Shostack + Friends Blog Archive


Between an Apple and a Hard Place

So the news is all over the web about Apple changing their privacy policy. For example, Consumerist says “Apple Knows Where Your Phone Is And Is Telling People:”

Apple updated its privacy policy today, with an important, and dare we say creepy new paragraph about location information. If you agree to the changes, (which you must do in order to download anything via the iTunes store) you agree to let Apple collect store and share “precise location data, including the real-time geographic location of your Apple computer or device.”

Apple says that the data is “collected anonymously in a form that does not personally identify you,” but for some reason we don’t find this very comforting at all. There appears to be no way to opt-out of this data collection without giving up the ability to download apps.

Now, speaking as someone who was about to buy a new iphone (once the servers stopped crashing), what worries me is that the new terms are going to be in the new license for new versions of iTunes and iPhones.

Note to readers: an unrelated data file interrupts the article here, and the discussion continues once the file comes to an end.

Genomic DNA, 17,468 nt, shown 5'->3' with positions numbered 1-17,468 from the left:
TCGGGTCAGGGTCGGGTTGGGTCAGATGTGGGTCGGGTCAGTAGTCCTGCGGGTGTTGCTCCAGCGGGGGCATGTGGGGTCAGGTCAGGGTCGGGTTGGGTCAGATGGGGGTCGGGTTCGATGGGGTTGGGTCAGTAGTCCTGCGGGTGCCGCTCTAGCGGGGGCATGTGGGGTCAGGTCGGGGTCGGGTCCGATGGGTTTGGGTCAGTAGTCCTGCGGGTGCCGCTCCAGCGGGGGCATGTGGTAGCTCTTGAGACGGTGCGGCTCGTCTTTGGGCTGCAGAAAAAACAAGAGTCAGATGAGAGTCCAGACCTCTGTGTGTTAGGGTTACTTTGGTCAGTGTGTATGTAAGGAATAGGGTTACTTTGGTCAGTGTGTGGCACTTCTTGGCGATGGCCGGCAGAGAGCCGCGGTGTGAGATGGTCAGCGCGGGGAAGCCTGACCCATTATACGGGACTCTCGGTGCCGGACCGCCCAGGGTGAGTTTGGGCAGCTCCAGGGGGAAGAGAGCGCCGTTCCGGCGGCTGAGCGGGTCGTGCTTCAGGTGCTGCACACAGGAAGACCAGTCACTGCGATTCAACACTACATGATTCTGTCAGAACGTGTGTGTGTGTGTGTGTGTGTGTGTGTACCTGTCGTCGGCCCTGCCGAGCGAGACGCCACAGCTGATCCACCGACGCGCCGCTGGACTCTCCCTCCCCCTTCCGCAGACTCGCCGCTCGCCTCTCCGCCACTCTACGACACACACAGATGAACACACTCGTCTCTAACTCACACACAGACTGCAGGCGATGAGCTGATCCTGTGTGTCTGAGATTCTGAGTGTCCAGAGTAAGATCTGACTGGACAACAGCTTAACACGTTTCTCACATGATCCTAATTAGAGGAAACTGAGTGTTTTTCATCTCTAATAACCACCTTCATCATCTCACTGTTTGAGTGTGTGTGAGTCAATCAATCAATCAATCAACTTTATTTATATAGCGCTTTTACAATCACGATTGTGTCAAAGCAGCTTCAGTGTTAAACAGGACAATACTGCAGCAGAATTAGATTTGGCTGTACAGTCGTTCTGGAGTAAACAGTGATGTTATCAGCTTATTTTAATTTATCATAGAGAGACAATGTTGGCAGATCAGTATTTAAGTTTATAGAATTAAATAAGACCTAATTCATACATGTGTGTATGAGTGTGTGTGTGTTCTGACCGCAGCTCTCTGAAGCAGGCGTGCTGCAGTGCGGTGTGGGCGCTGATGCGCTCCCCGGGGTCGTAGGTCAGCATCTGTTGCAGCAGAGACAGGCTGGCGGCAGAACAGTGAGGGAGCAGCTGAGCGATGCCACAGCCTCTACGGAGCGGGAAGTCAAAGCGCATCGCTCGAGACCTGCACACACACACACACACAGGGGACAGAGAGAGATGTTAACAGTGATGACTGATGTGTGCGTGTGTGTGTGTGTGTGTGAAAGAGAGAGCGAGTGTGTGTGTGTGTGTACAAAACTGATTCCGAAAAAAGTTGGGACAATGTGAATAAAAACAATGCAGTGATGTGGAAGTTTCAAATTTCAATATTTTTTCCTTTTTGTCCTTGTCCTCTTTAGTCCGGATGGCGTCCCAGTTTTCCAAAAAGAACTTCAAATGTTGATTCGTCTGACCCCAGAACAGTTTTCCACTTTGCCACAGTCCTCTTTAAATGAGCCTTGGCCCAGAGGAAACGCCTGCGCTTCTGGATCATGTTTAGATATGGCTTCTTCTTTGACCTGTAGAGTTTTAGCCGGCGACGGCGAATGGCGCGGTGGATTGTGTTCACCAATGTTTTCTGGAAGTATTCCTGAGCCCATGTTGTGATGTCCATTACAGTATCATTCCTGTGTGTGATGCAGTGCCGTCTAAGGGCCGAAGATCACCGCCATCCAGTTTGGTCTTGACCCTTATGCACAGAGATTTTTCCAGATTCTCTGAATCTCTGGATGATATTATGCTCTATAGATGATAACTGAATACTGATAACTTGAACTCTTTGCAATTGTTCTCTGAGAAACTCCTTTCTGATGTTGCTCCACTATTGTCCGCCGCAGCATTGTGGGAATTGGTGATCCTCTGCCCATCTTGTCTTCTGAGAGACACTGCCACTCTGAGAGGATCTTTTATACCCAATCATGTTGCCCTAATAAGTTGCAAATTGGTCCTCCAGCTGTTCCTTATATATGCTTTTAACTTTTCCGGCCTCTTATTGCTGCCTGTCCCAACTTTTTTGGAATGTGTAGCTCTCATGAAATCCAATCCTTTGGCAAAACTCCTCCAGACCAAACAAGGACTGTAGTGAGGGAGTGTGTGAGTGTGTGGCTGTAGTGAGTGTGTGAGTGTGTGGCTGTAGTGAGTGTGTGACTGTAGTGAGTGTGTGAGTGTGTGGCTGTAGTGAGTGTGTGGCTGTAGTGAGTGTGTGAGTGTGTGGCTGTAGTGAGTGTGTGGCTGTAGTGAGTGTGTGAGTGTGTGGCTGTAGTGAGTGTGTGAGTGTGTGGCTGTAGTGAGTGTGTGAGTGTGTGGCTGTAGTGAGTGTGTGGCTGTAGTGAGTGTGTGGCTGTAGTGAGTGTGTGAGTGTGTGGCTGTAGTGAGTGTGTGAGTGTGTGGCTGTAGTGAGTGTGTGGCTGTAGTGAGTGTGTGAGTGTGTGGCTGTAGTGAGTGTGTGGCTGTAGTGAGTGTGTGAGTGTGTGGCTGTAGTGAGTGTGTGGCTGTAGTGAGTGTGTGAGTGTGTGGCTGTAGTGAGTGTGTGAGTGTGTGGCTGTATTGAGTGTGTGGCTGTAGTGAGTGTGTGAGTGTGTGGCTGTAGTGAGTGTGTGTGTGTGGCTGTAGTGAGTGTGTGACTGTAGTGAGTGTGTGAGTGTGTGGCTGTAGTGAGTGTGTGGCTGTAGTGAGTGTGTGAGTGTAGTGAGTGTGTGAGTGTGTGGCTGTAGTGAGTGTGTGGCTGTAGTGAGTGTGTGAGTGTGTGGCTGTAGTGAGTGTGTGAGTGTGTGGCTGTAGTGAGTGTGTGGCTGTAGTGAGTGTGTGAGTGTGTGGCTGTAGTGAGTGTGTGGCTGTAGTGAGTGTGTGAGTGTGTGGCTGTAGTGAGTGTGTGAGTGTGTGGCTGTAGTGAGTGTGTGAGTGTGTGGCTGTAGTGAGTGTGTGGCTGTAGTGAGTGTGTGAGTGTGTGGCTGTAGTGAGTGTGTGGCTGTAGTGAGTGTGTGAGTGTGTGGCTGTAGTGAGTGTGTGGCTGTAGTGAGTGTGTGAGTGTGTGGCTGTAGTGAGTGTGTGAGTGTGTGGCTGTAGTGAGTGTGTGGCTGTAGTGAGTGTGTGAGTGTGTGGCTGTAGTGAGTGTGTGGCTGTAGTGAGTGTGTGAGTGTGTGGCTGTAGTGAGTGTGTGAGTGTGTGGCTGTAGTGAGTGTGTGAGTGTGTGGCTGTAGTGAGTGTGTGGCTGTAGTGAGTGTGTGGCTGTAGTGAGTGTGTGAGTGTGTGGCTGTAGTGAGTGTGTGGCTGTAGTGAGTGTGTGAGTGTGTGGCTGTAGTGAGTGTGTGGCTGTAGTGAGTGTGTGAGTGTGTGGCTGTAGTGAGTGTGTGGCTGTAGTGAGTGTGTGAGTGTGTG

Today, it’s pretty easy to not click ok. But next week or next month, when Apple ships a security update, they’re going to require customers to make a choice: privacy or security. Apple doesn’t ship patches for the previous rev of anything but their OS. iTunes problem? Click ok to give up your privacy, or don’t, and give up your security.

Not a happy choice, being stuck between an Apple and a hard place.

5 comments on "Between an Apple and a Hard Place"

  • Isaiah Clarke says:

    Simple solution, don’t buy Apple products.

    • Adam says:


      That doesn’t help if you already have. Their extant customers (including me) should not have to make this choice.

  • jcg says:

    Sounds like it’s there to support ads (so you get ads for NY instead of LA). You already gave this up when you decided you wanted a phone with gps in it. If you don’t like it, get a phone without gps.

    • Adam says:

      Getting a phone without GPS doesn’t help. Phones use triangulation from cell towers to locate.

  • Matt says:

    The terms were already in the EULA’s. And had been for some period of time. They just copied them to the privacy policy for more exposure.

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